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We have 136 Pharmacy PhD Research Projects PhD Projects, Programmes & Scholarships

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Pharmacy PhD Research Projects PhD Projects, Programmes & Scholarships

We have 136 Pharmacy PhD Research Projects PhD Projects, Programmes & Scholarships

A PhD in Pharmacy gives you the chance to lead your own research project that will further our current understanding of pharmaceuticals. Whether you are researching medicines tailored to an ageing population, optimising existing drugs through changes in dosage, or looking at the causes of neurological and psychiatric diseases, you will be aiming to improve the lives of millions of people around the globe.

What’s it like to study a PhD in Pharmacy?

Doing a PhD in Pharmacy, you will become proficient in the skills necessary to contribute to a research portfolio which spans pharmacy practice, pharmaceutics, and drug discovery. You will spend time reading around your research area and gain inspiration for methods to improve your experimental work. Your main aim will be to exploit the current advances in pharmaceutical practices and biological sciences.

Some typical research topics in Pharmacy include:

  • nanomedicine and biotherapeutics
  • developing nanomaterials for drug delivery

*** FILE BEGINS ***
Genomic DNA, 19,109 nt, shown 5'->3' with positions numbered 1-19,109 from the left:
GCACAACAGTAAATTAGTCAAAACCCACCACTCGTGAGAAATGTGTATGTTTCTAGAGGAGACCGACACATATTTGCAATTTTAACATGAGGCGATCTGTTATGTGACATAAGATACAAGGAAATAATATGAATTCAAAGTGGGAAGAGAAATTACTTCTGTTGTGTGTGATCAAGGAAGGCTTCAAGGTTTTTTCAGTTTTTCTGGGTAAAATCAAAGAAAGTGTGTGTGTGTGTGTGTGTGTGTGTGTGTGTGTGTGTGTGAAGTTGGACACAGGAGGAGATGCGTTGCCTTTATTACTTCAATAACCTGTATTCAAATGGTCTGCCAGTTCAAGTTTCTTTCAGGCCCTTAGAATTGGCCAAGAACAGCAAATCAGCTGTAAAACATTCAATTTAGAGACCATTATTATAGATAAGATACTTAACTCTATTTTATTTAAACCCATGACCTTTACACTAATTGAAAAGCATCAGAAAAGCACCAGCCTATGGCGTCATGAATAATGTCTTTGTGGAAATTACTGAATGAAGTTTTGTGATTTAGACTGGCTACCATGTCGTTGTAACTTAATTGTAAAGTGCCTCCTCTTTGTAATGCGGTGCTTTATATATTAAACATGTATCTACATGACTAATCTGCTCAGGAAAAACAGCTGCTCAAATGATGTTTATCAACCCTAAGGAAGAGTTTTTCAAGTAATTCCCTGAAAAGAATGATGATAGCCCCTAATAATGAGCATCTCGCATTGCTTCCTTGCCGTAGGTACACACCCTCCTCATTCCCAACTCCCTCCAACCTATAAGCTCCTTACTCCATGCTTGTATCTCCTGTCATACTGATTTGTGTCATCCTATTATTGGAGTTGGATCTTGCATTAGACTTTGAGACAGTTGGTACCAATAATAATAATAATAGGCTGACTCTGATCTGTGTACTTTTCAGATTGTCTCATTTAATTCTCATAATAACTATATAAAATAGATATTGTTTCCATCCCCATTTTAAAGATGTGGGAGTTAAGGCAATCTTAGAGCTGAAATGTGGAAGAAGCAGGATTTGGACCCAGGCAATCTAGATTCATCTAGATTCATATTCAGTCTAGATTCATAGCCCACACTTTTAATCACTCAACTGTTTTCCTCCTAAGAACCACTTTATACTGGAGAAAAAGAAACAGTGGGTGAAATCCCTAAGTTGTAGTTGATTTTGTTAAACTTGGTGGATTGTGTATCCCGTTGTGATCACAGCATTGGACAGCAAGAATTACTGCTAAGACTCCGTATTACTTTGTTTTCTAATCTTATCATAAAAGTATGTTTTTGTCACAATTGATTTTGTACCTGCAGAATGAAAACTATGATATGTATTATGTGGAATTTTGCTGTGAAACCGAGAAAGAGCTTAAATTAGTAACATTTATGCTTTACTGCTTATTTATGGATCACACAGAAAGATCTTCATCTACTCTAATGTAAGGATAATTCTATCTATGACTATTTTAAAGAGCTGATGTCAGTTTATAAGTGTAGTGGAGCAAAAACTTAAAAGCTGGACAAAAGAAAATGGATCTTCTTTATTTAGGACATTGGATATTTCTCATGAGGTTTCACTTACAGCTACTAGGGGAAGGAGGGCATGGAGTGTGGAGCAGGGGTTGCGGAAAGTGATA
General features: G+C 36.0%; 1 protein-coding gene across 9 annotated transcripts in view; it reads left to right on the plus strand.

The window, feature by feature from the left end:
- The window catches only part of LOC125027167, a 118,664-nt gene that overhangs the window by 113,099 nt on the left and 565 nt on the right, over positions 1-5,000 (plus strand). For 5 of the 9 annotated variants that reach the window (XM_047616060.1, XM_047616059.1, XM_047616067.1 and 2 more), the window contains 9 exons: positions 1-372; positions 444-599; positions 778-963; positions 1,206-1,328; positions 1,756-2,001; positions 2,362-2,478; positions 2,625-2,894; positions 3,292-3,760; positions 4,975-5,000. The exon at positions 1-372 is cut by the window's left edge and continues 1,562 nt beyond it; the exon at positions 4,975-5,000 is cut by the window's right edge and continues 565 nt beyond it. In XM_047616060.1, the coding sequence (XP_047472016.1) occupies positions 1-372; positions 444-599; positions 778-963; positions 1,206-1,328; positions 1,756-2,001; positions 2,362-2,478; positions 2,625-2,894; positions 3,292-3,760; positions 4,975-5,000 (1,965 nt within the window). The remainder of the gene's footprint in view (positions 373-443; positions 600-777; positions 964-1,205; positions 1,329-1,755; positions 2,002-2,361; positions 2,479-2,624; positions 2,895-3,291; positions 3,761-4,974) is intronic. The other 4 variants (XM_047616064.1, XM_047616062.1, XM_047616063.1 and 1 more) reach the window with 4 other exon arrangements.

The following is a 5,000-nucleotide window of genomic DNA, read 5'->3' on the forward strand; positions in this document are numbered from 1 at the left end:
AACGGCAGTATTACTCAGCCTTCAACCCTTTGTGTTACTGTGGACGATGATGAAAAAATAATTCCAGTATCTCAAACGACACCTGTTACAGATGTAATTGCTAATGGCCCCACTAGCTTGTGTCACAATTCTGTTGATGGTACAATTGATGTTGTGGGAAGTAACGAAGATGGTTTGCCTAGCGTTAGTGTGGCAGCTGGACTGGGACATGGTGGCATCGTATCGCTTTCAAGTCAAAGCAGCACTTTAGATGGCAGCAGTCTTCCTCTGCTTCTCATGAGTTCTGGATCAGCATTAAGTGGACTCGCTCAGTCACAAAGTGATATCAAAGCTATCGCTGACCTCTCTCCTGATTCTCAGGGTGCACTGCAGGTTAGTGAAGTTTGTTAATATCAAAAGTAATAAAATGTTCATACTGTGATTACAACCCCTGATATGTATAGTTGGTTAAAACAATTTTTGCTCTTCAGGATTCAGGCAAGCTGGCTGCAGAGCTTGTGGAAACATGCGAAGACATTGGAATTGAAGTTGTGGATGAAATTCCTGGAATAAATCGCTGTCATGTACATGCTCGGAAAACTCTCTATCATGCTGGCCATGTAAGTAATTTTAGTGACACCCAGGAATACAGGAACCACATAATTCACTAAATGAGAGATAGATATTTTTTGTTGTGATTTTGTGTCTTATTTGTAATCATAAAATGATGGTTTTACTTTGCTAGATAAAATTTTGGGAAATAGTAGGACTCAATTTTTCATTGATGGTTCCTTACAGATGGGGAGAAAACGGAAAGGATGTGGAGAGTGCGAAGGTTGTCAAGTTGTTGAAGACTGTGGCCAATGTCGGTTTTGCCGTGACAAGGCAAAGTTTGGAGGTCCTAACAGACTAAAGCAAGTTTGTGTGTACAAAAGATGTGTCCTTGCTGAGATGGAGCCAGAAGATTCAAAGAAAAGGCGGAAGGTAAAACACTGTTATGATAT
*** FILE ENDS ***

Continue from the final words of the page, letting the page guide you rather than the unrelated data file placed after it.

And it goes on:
• infection and antimicrobial resistance
  • pharmacy practice

Typical Pharmacy PhD research projects take between three and four years to complete. During a standard PhD day, you will either be in the laboratory performing, preparing, or planning experiments, (if your project is laboratory based), researching pharmacy practice and policy, writing up sections of your thesis, and chatting to your colleagues and supervisor about your current and upcoming work.

To be awarded your PhD, you must submit a thesis of about 60,000 words and defend this during your viva exam.

PhD in Pharmacy entry requirements

The entry requirements for a typical PhD in Pharmacy usually involves a Bachelors and a Masters degree in a related subject. You will also need to submit a compelling research proposal detailing your study plans. You may also need some professional experience in Pharmacy, depending on the programme.

PhD in Pharmacy funding options

In the UK, PhDs in Pharmacy are funded by the Medical Research Council (MRC), which provides a tuition fee waiver and a living cost stipend. Depending on the programme, you may submit your own research proposal before being considered for funding or apply for a project that already has funding attached. 

It is also possible to apply for a PhD loan to help with the costs of a doctorate in Pharmacy (although this cannot be combined with Research Council funding). Other options for financial support include university scholarships, graduate teaching assistantships and charities.

If you are considering a part-time PhD in Pharmacy, it may also be worth asking your employer if they are happy to sponsor you. 

PhD in Pharmacy careers

On completion of your PhD, you may go into a research role at a university or pharmaceutical company, or you may find a career in regulatory affairs, the NHS (National Health Service) or scientific publishing, drug licensing or clinical trial research.